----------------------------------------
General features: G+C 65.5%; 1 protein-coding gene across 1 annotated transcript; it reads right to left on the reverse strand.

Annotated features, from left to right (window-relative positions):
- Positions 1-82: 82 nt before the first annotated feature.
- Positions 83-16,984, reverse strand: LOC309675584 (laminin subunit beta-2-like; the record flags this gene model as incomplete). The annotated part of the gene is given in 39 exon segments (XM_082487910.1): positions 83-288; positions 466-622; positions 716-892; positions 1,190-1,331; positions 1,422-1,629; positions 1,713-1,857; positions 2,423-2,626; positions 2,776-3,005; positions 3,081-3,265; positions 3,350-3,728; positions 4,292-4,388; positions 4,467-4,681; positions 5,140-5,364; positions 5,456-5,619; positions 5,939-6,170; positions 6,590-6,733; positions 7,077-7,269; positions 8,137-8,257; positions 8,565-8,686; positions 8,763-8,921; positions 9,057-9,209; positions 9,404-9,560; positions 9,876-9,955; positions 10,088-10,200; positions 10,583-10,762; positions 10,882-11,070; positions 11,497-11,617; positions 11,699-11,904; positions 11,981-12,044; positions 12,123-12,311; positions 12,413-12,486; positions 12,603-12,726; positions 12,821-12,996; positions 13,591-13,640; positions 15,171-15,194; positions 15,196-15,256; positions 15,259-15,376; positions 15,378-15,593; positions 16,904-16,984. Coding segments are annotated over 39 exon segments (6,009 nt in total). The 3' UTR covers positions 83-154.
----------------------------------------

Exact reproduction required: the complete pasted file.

General features: G+C 65.5%; 1 protein-coding gene across 1 annotated transcript; it reads right to left on the reverse strand.

Annotated features, from left to right (window-relative positions):
- Positions 1-82: 82 nt before the first annotated feature.
- Positions 83-16,984, reverse strand: LOC309675584 (laminin subunit beta-2-like; the record flags this gene model as incomplete). The annotated part of the gene is given in 39 exon segments (XM_082487910.1): positions 83-288; positions 466-622; positions 716-892; positions 1,190-1,331; positions 1,422-1,629; positions 1,713-1,857; positions 2,423-2,626; positions 2,776-3,005; positions 3,081-3,265; positions 3,350-3,728; positions 4,292-4,388; positions 4,467-4,681; positions 5,140-5,364; positions 5,456-5,619; positions 5,939-6,170; positions 6,590-6,733; positions 7,077-7,269; positions 8,137-8,257; positions 8,565-8,686; positions 8,763-8,921; positions 9,057-9,209; positions 9,404-9,560; positions 9,876-9,955; positions 10,088-10,200; positions 10,583-10,762; positions 10,882-11,070; positions 11,497-11,617; positions 11,699-11,904; positions 11,981-12,044; positions 12,123-12,311; positions 12,413-12,486; positions 12,603-12,726; positions 12,821-12,996; positions 13,591-13,640; positions 15,171-15,194; positions 15,196-15,256; positions 15,259-15,376; positions 15,378-15,593; positions 16,904-16,984. Coding segments are annotated over 39 exon segments (6,009 nt in total). The 3' UTR covers positions 83-154.